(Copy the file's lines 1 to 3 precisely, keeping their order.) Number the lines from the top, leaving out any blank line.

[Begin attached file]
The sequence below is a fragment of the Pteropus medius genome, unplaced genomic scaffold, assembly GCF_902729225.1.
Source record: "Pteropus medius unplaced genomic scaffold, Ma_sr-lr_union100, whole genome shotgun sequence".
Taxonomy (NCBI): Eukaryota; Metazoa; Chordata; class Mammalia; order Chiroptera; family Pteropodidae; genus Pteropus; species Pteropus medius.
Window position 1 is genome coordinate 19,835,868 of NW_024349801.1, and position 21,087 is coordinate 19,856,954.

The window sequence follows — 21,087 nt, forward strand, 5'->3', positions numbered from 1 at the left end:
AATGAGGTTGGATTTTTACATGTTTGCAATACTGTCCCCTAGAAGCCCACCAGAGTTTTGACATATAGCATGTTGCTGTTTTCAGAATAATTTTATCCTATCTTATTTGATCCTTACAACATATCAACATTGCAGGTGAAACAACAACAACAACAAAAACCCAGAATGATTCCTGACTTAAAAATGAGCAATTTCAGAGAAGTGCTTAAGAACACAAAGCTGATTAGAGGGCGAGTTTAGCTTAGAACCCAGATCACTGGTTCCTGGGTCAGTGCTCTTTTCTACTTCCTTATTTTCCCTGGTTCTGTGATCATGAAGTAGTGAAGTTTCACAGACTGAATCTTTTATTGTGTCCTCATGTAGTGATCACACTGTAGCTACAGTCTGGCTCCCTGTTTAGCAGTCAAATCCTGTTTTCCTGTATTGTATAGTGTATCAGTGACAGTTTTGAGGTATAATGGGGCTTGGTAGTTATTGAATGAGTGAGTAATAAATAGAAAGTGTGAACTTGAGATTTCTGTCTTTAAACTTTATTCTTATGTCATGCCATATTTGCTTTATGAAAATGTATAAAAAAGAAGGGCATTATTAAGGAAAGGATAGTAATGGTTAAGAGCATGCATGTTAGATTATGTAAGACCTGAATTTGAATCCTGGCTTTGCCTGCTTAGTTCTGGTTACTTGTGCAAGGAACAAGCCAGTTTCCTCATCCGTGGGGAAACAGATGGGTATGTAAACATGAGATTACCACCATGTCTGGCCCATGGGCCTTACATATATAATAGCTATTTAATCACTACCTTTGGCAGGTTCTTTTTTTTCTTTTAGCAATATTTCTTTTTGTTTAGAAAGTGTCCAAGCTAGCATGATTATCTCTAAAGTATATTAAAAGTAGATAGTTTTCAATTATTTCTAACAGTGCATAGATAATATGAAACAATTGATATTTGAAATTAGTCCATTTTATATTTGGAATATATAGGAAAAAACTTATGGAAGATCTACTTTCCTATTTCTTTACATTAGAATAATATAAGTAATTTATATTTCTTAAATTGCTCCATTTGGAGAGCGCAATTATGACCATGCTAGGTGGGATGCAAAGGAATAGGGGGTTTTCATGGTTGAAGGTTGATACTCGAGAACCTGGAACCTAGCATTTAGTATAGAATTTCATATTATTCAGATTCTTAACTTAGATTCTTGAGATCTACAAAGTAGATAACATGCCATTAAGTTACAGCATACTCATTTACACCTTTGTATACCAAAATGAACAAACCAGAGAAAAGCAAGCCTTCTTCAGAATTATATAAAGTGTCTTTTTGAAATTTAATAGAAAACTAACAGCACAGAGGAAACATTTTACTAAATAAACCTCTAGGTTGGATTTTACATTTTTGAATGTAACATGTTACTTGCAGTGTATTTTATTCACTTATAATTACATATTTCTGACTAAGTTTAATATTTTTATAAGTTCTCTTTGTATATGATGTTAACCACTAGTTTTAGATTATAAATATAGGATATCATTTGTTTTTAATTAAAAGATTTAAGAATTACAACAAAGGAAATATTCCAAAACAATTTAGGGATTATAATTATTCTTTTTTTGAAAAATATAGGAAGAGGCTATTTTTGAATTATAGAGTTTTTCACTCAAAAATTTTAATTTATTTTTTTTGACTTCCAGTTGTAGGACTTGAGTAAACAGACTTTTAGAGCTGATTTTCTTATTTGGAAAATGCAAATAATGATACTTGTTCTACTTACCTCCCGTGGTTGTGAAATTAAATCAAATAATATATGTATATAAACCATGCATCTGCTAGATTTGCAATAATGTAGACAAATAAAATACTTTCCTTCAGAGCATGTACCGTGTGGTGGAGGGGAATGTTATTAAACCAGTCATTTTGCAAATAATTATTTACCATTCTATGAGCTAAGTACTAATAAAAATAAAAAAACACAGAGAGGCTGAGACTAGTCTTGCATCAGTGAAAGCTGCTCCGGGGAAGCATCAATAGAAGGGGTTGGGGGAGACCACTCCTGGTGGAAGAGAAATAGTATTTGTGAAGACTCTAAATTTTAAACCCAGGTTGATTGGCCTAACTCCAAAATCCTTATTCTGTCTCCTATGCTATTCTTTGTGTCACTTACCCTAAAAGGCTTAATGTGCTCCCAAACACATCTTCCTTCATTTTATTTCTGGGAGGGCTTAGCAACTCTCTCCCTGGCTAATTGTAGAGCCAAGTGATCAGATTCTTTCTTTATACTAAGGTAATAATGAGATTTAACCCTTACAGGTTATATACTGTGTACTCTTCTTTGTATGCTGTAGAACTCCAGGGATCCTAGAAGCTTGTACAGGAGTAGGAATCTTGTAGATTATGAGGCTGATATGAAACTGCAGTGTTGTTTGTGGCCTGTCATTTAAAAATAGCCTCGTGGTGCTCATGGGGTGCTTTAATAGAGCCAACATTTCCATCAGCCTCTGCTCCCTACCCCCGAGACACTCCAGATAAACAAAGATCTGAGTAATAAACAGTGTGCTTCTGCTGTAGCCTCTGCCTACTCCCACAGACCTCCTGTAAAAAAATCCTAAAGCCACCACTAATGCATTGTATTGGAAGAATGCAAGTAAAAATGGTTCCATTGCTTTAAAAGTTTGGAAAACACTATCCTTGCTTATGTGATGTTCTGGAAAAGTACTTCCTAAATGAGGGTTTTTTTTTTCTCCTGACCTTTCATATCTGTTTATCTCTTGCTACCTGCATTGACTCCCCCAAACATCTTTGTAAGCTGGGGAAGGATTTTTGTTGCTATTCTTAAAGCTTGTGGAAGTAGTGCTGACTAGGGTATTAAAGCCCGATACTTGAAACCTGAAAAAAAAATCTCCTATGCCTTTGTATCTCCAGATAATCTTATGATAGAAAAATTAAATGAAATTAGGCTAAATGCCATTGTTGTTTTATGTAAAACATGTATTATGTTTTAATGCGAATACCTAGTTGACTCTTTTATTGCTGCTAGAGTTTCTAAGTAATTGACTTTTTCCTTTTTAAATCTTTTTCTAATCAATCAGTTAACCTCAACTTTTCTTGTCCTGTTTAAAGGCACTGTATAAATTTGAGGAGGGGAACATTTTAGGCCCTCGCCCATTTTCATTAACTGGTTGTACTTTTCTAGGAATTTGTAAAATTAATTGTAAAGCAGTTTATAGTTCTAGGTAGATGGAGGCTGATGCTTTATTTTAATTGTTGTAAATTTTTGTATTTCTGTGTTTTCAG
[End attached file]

The sequence below is a fragment of the Pteropus medius genome, unplaced genomic scaffold, assembly GCF_902729225.1.
Source record: "Pteropus medius unplaced genomic scaffold, Ma_sr-lr_union100, whole genome shotgun sequence".
Taxonomy (NCBI): Eukaryota; Metazoa; Chordata; class Mammalia; order Chiroptera; family Pteropodidae; genus Pteropus; species Pteropus medius.